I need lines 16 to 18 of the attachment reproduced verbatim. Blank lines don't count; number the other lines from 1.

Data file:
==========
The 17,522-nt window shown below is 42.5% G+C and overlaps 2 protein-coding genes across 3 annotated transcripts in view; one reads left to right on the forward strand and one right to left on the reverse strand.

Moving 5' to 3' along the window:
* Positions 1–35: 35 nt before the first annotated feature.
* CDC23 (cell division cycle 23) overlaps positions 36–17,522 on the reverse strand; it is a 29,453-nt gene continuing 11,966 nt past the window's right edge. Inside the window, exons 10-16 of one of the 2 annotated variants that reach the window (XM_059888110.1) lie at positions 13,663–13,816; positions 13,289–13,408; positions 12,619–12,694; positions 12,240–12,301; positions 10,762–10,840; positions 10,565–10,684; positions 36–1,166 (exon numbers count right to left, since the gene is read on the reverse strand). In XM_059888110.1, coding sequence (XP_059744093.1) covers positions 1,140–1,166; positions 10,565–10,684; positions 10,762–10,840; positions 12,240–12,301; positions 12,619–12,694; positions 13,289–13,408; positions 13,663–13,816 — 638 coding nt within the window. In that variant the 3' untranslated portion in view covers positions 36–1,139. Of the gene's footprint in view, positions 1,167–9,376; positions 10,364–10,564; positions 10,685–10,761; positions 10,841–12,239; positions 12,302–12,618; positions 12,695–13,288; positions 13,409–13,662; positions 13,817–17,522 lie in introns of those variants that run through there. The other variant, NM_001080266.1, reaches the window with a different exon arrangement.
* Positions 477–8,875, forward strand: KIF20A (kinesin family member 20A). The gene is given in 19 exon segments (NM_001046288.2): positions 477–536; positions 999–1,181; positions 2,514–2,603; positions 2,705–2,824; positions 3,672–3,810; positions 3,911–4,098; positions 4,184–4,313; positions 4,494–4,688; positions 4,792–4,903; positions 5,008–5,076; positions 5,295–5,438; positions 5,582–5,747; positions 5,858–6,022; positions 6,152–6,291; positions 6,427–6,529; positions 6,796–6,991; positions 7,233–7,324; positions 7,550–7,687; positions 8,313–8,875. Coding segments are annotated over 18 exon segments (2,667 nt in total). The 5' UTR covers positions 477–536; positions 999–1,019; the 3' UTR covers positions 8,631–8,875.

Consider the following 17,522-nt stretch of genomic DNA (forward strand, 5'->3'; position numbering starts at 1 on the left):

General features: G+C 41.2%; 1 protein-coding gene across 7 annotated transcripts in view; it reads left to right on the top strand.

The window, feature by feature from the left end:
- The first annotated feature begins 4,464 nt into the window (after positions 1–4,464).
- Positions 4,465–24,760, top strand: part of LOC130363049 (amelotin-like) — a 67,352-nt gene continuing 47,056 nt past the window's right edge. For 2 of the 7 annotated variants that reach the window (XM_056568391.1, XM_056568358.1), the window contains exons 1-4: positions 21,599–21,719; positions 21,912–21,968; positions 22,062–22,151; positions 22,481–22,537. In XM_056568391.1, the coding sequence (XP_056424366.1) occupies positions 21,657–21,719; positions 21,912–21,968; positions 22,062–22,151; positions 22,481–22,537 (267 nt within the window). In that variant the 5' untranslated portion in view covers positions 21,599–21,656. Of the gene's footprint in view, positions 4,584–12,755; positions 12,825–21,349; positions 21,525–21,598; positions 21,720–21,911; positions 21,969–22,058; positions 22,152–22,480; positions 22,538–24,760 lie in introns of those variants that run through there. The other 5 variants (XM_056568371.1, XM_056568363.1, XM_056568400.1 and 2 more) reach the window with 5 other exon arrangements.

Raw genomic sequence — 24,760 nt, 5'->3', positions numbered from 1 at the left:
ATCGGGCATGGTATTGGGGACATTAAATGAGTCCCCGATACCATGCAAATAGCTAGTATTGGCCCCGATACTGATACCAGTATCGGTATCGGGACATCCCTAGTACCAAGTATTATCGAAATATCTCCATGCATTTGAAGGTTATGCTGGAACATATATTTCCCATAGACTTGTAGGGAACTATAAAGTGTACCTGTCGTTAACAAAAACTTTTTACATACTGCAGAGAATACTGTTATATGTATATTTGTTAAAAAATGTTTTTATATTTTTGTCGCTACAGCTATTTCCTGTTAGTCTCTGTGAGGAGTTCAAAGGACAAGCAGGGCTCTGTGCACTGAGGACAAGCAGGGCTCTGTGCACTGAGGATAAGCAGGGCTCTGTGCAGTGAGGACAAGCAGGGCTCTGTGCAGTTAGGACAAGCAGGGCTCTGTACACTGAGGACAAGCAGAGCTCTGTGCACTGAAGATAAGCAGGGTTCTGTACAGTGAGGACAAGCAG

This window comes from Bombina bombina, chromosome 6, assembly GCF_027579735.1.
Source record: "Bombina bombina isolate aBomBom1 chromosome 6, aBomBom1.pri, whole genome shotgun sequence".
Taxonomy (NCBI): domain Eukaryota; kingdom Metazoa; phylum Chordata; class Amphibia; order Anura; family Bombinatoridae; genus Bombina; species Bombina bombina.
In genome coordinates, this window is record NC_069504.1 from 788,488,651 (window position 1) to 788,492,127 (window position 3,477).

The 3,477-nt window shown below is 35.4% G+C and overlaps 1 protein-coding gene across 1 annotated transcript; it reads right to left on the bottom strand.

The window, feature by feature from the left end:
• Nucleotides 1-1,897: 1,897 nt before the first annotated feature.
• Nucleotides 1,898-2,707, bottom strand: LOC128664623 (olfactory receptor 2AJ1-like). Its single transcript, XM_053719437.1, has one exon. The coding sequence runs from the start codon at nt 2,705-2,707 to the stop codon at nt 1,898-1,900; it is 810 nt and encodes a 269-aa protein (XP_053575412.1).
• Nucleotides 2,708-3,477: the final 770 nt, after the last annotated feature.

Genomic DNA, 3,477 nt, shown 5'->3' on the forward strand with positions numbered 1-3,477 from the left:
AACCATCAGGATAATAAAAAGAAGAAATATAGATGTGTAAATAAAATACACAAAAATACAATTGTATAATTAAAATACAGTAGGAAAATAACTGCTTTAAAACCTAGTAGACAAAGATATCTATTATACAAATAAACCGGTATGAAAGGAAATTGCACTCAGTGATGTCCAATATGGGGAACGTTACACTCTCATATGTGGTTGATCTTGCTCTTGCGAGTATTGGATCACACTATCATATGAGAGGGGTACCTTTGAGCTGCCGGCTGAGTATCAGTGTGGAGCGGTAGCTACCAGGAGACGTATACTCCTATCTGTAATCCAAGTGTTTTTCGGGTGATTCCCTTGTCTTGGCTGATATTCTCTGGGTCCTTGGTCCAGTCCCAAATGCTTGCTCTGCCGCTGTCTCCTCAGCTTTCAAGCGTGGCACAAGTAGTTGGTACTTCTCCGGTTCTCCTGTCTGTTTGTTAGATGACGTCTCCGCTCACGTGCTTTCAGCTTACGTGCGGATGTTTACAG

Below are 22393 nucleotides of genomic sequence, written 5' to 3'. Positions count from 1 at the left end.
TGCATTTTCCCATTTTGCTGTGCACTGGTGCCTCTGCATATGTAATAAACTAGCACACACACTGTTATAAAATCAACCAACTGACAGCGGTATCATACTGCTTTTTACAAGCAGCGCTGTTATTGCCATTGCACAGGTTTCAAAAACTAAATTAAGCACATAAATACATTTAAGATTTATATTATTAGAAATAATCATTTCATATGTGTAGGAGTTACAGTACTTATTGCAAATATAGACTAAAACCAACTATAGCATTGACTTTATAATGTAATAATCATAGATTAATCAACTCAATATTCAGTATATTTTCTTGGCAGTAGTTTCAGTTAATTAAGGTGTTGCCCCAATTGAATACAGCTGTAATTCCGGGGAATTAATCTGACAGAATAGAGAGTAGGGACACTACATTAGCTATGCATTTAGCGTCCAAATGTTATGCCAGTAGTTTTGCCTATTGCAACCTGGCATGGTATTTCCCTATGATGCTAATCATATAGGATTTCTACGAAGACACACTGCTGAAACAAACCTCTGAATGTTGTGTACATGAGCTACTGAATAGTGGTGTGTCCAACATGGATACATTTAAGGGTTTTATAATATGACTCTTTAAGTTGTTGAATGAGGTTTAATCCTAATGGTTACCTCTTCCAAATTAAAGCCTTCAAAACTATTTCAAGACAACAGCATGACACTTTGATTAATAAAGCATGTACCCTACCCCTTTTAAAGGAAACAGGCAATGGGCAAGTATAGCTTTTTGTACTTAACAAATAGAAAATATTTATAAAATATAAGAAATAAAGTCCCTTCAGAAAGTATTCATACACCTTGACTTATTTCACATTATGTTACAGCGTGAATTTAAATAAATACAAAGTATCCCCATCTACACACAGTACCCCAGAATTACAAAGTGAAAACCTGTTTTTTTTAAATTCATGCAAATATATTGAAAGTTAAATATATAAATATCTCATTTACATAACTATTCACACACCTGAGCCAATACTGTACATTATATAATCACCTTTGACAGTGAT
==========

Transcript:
In genome coordinates, this window is record NC_069504.1 from 788,488,651 (window position 1) to 788,492,127 (window position 3,477).

The 3,477-nt window shown below is 35.4% G+C and overlaps 1 protein-coding gene across 1 annotated transcript; it reads right to left on the bottom strand.

The window, feature by feature from the left end: